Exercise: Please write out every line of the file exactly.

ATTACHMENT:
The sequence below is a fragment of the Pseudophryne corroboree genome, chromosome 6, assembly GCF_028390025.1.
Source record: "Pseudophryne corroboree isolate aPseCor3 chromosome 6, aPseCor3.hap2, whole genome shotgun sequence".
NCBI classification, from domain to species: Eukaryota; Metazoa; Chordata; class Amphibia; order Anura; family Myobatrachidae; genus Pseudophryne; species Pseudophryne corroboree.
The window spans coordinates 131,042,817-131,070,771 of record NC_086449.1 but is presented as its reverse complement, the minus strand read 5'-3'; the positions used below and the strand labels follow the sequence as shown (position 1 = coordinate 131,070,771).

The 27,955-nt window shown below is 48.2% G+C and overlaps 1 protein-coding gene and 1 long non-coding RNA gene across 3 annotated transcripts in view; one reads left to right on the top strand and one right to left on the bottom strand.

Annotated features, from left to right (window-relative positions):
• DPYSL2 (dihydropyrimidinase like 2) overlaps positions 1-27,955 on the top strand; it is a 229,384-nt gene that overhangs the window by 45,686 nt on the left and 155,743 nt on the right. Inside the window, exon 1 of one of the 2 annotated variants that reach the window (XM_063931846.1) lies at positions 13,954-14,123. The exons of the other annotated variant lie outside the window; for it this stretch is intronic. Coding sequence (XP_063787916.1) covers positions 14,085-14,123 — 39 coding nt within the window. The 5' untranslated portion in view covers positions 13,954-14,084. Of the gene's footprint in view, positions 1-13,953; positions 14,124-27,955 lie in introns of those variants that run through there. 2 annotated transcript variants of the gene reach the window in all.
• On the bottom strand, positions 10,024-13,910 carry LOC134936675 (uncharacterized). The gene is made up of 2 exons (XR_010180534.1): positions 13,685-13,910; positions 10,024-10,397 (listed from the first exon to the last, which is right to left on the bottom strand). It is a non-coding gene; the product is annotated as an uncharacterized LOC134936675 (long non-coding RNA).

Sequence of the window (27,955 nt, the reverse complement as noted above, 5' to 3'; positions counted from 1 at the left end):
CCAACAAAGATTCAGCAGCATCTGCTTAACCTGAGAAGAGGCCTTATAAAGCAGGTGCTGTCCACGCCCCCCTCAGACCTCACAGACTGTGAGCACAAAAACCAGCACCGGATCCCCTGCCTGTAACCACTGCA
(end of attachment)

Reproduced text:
The sequence below is a fragment of the Pseudophryne corroboree genome, chromosome 6, assembly GCF_028390025.1.
Source record: "Pseudophryne corroboree isolate aPseCor3 chromosome 6, aPseCor3.hap2, whole genome shotgun sequence".
NCBI classification, from domain to species: Eukaryota; Metazoa; Chordata; class Amphibia; order Anura; family Myobatrachidae; genus Pseudophryne; species Pseudophryne corroboree.
The window spans coordinates 131,042,817-131,070,771 of record NC_086449.1 but is presented as its reverse complement, the minus strand read 5'-3'; the positions used below and the strand labels follow the sequence as shown (position 1 = coordinate 131,070,771).

The 27,955-nt window shown below is 48.2% G+C and overlaps 1 protein-coding gene and 1 long non-coding RNA gene across 3 annotated transcripts in view; one reads left to right on the top strand and one right to left on the bottom strand.

Annotated features, from left to right (window-relative positions):
• DPYSL2 (dihydropyrimidinase like 2) overlaps positions 1-27,955 on the top strand; it is a 229,384-nt gene that overhangs the window by 45,686 nt on the left and 155,743 nt on the right. Inside the window, exon 1 of one of the 2 annotated variants that reach the window (XM_063931846.1) lies at positions 13,954-14,123. The exons of the other annotated variant lie outside the window; for it this stretch is intronic. Coding sequence (XP_063787916.1) covers positions 14,085-14,123 — 39 coding nt within the window. The 5' untranslated portion in view covers positions 13,954-14,084. Of the gene's footprint in view, positions 1-13,953; positions 14,124-27,955 lie in introns of those variants that run through there. 2 annotated transcript variants of the gene reach the window in all.
• On the bottom strand, positions 10,024-13,910 carry LOC134936675 (uncharacterized). The gene is made up of 2 exons (XR_010180534.1): positions 13,685-13,910; positions 10,024-10,397 (listed from the first exon to the last, which is right to left on the bottom strand). It is a non-coding gene; the product is annotated as an uncharacterized LOC134936675 (long non-coding RNA).

Sequence of the window (27,955 nt, the reverse complement as noted above, 5' to 3'; positions counted from 1 at the left end):
CCAACAAAGATTCAGCAGCATCTGCTTAACCTGAGAAGAGGCCTTATAAAGCAGGTGCTGTCCACGCCCCCCTCAGACCTCACAGACTGTGAGCACAAAAACCAGCACCGGATCCCCTGCCTGTAACCACTGCA